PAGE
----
In fact, the entire middle section of the film is so stretched out and unnecessary that it grinds the film to a sluggish, frustrating crawl, only to end up not mattering all that much in the final act. It’s a wonder why the filmmakers even needed to keep most of that stuff in the film considering it already sits at a bloated two and a half hour plus runtime to begin with, but even at that length, the film still feels too chopped up and non-organic in its storytelling to have it come across as anything but effective. In truth, there’s about three to four standout scenes that felt like a continuation of the competence of the first film, but they are so fleeting and few and far between that I can’t say that they did enough to elevate the film to any higher heights, or that they were able to pull off double duty to save the film from itself. It’s frustrating to see that these sparks of genius were lurking somewhere just below the meh of it all, but were never strong or cultivated enough to a point that they were the majority of what we experienced onscreen, and that’s a shame.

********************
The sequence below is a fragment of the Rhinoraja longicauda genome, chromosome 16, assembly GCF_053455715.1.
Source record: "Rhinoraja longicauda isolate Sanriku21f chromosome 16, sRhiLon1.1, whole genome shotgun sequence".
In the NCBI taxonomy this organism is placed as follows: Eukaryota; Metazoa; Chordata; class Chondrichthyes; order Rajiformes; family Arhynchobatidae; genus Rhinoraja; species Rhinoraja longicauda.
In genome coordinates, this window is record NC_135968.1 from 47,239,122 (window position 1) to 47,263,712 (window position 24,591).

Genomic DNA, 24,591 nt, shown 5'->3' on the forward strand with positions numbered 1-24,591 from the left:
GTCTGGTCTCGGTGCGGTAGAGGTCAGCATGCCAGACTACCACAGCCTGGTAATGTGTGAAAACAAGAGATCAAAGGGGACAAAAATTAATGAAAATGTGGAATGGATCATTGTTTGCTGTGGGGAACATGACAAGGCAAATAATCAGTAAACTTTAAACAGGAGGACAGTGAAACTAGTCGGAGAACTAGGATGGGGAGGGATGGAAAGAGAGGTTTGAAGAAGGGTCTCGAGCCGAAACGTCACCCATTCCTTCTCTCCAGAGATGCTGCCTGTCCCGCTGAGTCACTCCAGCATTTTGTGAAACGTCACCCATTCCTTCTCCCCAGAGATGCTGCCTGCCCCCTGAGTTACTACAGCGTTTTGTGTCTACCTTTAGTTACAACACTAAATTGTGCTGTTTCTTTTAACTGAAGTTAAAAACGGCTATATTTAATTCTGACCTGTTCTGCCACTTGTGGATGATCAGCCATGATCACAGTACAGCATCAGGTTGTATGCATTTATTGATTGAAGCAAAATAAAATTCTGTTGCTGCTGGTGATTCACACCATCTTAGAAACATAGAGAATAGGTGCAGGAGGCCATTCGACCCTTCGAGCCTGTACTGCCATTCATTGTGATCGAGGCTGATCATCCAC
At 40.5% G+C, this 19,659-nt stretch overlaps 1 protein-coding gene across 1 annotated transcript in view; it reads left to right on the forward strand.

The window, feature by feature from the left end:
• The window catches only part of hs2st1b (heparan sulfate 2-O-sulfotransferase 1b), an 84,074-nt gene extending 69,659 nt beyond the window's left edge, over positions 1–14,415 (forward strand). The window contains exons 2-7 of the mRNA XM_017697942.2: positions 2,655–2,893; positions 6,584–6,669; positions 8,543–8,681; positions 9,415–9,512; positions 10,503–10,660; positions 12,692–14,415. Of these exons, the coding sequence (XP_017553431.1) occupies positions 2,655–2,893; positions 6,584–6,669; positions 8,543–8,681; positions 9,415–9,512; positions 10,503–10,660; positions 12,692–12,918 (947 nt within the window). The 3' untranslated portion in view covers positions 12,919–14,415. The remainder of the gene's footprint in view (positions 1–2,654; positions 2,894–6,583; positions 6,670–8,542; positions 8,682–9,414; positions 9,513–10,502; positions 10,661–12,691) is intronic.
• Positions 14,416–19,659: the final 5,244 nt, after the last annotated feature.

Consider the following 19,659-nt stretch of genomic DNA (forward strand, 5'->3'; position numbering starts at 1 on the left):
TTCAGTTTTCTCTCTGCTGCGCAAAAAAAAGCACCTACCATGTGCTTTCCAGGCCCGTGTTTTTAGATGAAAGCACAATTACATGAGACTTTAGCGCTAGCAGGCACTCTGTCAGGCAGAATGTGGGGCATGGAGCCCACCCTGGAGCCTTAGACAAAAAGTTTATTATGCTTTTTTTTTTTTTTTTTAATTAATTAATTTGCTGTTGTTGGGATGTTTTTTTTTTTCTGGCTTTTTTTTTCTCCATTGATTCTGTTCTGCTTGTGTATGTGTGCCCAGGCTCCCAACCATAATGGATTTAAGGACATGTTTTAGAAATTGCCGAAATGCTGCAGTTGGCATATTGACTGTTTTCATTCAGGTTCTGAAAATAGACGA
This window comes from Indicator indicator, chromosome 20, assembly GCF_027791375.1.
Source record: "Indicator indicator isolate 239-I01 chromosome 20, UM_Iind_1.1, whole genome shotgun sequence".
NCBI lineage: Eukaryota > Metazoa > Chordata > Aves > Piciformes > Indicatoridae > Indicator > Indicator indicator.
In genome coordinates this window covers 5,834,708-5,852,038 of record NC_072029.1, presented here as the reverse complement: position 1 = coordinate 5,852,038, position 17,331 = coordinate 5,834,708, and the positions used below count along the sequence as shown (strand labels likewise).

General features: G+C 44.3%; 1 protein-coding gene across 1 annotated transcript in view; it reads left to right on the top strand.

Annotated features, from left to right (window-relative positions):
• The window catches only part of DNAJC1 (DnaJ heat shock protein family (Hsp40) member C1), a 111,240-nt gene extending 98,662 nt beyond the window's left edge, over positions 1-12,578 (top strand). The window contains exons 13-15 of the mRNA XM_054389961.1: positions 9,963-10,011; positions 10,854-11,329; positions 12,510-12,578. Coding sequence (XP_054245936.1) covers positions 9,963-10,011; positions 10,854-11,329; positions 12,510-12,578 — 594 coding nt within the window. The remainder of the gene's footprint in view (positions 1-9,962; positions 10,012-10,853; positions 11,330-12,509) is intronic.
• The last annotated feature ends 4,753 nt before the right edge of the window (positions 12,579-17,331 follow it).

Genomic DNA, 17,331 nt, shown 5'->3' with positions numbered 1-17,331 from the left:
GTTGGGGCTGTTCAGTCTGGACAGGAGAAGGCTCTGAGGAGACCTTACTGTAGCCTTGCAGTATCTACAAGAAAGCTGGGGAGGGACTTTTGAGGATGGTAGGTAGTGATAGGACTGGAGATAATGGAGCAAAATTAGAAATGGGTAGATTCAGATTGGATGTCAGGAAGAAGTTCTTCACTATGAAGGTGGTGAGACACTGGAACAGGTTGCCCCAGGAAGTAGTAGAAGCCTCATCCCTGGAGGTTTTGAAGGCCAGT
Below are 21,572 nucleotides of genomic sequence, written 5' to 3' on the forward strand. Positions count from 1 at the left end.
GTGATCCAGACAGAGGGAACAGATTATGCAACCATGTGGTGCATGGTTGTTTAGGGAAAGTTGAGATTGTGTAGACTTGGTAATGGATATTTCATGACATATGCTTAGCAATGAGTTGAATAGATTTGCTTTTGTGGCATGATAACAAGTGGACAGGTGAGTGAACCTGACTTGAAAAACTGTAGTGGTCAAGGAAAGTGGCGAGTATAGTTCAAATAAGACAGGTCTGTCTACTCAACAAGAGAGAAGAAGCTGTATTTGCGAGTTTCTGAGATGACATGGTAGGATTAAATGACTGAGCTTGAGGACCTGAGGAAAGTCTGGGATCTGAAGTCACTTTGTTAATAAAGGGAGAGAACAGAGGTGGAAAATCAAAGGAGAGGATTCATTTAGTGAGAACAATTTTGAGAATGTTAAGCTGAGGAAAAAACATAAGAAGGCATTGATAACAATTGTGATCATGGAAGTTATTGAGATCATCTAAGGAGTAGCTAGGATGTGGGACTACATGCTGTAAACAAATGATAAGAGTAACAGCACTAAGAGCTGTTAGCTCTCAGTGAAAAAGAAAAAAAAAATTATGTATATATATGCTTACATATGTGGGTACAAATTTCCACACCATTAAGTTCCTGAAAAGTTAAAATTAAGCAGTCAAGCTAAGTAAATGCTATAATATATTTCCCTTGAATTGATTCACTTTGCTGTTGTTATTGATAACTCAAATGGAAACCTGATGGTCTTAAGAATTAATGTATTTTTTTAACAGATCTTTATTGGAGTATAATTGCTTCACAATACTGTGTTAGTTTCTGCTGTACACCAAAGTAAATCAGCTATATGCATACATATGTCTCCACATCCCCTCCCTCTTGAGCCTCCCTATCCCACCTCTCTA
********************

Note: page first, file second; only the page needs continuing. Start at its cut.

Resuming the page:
As for the casting that everyone is talking about, on paper it all seemed near perfect, but onscreen it’s another thing entirely. Save for a truly excellent and real feeling scene in the form of a dinner get together between old friends in the first half of the film before everyone goes their separate ways for the better part of an hour (why wasn’t cross cutting these separate scenes together an option here?), there really isn’t anything important about casting so many great actors if they don’t really interact with one another. Granted, Bill Hader’s Richie and James Ransone’s Eddie still have great character chemistry just like when they were as kids, but as for everyone else, the stellar casting seemed to have little effect on the final cut other than giving the marketing team some awesome selling points for the ad campaign. Add in the fact that Pennywise is kinda not in the movie as much as he should have been and when he is, is mostly regulated to some shoddy computer effect wizardry for no real apparent reason (except the finale obviously), and you have a film that needed to be better and quite simply put, isn’t.
Nowhere close to being as good as the original, It: Chapter 2 had a lot to live up to coming on the heels of one of the best Stephen King adaptation ever made, but settles for being one of the most middling. Even with some spot-on casting and a truly great scene or two that harkens back to the first chapter’s excellently executed terror and tone, this sequel is less scary, less serious, less coherent and less solidly made than the first. This final chapter might not be what I wanted nor expected, but it’s still worth the watch to see how Pennywise and The Losers’ story ends, just don’t expect to like it as much.